Important women of the 1950s Simone de Beauvoir - French Simone de Beauvoir was a French philosopher and social theorist. She wrote very popular travel diaries about the US and China, published essays especially in the 1950s and 1960s. She was a feminist who decided not to marry or have any children which favoured her academic career. Her most influential work for the feminist society was The Second Sex. In the midest of an abstract discussion it is vexing to hear a man say: ‛You think thus and so because you are a woman’ ; but I know my only defense is to reply: ‛ I think thus and so because it’s true,’ thereby removing my subjective self from the argument. It would be out of question to reply: ‛And you think the contrary because you are a man,‛for it is understood that the fact of being a man is no peculiarity. ( Women, the family and freedome, Vol. II, p. 422 ) To explain the social situation between men and women she calls men “The One” and women “The Other” which already points out quite well the harsh border between the two sexes. She compares women with strangers and foreign people, furthermore she compares their situation with the ones of social groups: to are “lower class” for the priviliged. But she indicates that the above mentioned examples were minorities, women are no minority. According to her there are “as many women as men on earth”. (p. 424)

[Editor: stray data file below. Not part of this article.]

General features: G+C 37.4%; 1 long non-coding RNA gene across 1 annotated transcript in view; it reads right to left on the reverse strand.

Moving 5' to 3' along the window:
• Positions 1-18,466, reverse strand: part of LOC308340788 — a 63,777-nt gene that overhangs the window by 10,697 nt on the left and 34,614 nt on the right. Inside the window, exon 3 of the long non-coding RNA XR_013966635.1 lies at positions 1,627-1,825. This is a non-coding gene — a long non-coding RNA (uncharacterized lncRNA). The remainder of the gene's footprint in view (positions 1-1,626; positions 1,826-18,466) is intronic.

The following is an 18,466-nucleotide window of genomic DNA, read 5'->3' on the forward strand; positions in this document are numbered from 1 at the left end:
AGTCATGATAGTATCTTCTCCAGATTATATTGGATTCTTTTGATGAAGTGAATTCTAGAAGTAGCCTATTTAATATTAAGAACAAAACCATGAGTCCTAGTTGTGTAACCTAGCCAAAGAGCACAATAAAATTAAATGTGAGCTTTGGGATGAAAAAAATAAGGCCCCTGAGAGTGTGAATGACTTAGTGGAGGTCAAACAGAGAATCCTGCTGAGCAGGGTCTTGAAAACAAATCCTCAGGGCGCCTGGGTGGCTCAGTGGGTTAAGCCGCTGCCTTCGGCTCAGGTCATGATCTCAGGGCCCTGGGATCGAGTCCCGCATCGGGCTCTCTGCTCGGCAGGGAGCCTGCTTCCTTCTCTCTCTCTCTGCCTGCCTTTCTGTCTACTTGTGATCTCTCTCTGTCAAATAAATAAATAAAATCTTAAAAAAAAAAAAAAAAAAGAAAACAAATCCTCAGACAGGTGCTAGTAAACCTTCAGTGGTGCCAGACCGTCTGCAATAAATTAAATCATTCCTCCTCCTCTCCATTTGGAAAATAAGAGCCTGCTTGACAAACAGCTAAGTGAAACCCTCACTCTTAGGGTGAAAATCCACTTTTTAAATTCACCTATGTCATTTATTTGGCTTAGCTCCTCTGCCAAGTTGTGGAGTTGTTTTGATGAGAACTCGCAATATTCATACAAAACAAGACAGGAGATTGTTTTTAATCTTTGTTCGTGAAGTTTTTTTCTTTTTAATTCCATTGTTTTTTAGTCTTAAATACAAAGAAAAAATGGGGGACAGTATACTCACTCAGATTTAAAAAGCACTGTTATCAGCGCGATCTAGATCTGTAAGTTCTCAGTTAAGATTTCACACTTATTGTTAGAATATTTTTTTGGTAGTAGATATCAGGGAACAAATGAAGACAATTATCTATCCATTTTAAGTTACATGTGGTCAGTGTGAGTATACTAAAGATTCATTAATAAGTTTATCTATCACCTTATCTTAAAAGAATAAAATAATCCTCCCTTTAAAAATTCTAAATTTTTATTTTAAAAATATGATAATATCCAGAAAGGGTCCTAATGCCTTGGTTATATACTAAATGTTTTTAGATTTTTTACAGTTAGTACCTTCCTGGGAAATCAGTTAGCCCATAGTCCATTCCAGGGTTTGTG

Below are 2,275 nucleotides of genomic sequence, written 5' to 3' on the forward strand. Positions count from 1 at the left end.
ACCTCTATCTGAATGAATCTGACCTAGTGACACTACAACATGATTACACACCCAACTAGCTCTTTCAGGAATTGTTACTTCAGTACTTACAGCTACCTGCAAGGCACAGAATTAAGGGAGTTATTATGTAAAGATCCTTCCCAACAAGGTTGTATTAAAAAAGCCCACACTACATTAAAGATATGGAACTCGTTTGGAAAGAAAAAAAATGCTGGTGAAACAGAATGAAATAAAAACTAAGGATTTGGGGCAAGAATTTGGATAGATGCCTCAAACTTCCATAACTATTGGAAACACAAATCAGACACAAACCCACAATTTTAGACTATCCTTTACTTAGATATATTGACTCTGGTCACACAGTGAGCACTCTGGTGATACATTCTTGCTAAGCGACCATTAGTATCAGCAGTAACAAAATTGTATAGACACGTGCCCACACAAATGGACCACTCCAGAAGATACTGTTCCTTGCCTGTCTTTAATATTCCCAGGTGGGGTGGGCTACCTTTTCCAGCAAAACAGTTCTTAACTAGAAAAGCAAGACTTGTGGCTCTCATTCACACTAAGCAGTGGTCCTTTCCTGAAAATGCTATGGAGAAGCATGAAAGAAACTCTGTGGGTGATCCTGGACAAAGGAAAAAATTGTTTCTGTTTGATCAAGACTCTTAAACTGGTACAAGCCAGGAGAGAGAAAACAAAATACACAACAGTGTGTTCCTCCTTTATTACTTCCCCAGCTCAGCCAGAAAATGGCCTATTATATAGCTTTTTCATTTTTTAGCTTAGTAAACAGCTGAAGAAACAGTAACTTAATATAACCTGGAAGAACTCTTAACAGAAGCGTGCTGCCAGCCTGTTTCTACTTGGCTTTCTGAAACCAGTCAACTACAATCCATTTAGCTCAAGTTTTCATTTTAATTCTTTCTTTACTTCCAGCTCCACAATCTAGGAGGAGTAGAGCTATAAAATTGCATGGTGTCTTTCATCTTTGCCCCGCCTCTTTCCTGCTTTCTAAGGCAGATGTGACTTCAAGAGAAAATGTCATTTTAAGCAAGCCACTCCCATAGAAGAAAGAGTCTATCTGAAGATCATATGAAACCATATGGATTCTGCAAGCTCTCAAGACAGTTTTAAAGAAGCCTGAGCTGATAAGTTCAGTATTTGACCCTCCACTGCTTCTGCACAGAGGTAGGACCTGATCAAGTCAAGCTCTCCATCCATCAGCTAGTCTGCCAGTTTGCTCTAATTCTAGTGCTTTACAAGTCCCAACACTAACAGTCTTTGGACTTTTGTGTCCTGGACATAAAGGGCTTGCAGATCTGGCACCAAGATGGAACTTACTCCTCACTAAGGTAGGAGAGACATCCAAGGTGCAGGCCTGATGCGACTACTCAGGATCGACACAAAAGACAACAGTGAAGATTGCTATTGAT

English Presentation Dominic Schärf &
Definition:biological diversity in an environment as indicated by numbers of different species of plants and animals.
New species get discovered every day.
Especially in the Amazon Area. Scientists think that the Earth has between 1,75 mill. and 13 mill. different species of plants and animals.
There is an international red list by the World Conservation Union and which shows how many species of plants and animals are in danger of getting extinct. Today around 80.000 different species are marked on that list.
What’s destroying biodiversity?
We are! The Humans! As the human population increases every day, wild areas are getting destroyed to create farmland, housing and industrial sites.
The first step of destruction:
Deforestation. Round 30 mill. hectares of forests– that’s the geological area of Britain and Ireland – were globally lost in 2016 and round 18 mill. hectares of forests are lost each year.
This also enhances Climate change.
Changes in climate throughout our planet’s history have changed life on Earth in the long run – ecosystems have come and gone and species routinely go naturally extinct.
But the rapid, manmade climate change speeds up the process, without affording ecosystems and species enough time to adapt.
For example, rising ocean temperatures affect marine biodiversity and can shift vegetation zones, having global implications. Overall, climate is a major factor in the distribution of species across the globe. The climate change forces them to adjust. But many are not able to cope, causing them to die out.